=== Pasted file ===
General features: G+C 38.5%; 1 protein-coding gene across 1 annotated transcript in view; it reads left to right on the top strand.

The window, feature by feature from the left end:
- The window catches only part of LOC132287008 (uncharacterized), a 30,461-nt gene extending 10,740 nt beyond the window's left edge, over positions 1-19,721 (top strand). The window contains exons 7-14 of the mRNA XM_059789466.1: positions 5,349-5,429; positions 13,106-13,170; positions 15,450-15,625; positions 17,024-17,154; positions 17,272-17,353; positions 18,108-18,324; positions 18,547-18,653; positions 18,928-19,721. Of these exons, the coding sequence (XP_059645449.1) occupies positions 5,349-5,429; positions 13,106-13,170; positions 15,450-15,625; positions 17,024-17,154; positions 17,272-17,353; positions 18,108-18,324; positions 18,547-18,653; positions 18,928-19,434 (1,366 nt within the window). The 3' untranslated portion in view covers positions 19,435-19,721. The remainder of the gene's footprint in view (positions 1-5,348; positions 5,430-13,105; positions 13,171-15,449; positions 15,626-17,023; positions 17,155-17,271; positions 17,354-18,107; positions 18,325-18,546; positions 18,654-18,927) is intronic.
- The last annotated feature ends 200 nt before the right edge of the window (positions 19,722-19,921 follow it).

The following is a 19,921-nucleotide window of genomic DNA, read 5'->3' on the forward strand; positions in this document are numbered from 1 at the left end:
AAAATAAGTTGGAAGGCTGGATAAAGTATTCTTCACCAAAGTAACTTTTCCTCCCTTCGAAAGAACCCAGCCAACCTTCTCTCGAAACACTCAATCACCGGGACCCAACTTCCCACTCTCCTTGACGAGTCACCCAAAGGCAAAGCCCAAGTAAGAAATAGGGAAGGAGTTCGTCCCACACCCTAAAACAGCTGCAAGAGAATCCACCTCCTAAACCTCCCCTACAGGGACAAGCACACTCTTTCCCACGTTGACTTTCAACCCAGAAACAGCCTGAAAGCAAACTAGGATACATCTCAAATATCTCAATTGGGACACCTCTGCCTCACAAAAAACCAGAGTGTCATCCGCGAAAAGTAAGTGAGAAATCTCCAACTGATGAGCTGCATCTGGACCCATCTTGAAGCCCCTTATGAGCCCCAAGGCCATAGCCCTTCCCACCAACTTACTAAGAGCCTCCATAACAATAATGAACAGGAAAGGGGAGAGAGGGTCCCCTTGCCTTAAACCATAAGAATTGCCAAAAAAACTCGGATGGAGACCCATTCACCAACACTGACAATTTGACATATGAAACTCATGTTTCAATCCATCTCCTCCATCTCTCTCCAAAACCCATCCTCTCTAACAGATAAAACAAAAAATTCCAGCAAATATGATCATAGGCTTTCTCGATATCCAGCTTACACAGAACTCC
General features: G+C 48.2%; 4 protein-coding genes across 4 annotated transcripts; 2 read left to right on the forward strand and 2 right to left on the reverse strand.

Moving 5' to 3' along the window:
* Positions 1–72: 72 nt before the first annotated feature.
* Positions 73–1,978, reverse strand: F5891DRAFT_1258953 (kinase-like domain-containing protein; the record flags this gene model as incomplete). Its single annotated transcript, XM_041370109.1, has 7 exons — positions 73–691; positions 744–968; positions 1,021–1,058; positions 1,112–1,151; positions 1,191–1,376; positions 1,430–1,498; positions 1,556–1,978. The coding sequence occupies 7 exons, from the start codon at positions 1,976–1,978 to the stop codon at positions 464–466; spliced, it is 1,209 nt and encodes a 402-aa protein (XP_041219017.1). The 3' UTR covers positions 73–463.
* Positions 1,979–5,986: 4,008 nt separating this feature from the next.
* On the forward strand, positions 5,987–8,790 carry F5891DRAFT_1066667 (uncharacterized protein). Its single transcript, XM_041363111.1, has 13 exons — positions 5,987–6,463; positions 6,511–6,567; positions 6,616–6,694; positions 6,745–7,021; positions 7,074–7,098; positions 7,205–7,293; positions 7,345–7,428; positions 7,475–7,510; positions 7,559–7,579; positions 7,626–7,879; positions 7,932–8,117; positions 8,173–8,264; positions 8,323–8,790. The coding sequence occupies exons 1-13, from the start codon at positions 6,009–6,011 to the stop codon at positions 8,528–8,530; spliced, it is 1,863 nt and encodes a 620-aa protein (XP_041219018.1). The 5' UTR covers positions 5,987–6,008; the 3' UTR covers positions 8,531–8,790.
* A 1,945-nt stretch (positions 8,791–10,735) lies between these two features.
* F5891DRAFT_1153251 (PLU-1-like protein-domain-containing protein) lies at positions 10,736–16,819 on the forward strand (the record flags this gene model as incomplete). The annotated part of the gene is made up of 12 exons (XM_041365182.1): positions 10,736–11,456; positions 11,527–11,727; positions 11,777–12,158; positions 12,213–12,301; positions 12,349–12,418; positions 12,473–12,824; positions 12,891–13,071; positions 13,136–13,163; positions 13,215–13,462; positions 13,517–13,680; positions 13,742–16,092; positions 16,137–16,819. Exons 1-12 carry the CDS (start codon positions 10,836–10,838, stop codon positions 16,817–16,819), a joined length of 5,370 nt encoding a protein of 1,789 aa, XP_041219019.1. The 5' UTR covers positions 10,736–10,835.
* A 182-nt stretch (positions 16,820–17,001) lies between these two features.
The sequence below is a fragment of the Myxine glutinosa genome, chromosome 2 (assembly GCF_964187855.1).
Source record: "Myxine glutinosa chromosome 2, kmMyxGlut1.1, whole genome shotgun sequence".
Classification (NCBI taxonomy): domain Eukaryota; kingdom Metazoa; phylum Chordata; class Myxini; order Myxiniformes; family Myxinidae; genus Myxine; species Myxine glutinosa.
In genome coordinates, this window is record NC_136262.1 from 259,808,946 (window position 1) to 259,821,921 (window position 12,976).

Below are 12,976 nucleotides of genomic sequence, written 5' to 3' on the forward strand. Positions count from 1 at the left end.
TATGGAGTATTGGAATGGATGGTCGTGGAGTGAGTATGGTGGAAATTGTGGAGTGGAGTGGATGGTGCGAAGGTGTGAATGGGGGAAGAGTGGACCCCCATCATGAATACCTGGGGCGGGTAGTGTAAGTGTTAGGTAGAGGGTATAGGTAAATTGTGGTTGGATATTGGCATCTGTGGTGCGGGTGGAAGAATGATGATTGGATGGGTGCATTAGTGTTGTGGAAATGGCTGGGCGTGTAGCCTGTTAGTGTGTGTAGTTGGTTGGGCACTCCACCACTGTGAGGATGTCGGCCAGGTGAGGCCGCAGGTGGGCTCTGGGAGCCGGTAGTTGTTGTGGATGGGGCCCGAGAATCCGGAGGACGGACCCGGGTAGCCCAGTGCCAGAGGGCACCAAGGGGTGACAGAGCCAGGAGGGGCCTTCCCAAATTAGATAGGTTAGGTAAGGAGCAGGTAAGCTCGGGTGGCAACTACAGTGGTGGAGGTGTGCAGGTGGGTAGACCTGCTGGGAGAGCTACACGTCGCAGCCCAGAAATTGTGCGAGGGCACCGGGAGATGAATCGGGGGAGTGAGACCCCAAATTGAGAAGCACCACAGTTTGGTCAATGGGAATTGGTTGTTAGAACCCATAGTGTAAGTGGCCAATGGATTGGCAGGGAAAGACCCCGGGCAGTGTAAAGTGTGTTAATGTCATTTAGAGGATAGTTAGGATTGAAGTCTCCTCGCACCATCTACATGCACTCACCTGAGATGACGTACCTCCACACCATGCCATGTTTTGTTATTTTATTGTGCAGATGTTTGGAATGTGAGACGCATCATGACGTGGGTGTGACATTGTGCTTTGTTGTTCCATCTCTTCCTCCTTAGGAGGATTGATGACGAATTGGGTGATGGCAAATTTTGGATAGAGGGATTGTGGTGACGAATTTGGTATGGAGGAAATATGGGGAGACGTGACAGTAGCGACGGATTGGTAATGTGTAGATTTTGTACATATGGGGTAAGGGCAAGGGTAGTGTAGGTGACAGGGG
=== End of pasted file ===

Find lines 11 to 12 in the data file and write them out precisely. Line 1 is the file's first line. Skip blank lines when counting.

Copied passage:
* Positions 1,979–5,986: 4,008 nt separating this feature from the next.
* On the forward strand, positions 5,987–8,790 carry F5891DRAFT_1066667 (uncharacterized protein). Its single transcript, XM_041363111.1, has 13 exons — positions 5,987–6,463; positions 6,511–6,567; positions 6,616–6,694; positions 6,745–7,021; positions 7,074–7,098; positions 7,205–7,293; positions 7,345–7,428; positions 7,475–7,510; positions 7,559–7,579; positions 7,626–7,879; positions 7,932–8,117; positions 8,173–8,264; positions 8,323–8,790. The coding sequence occupies exons 1-13, from the start codon at positions 6,009–6,011 to the stop codon at positions 8,528–8,530; spliced, it is 1,863 nt and encodes a 620-aa protein (XP_041219018.1). The 5' UTR covers positions 5,987–6,008; the 3' UTR covers positions 8,531–8,790.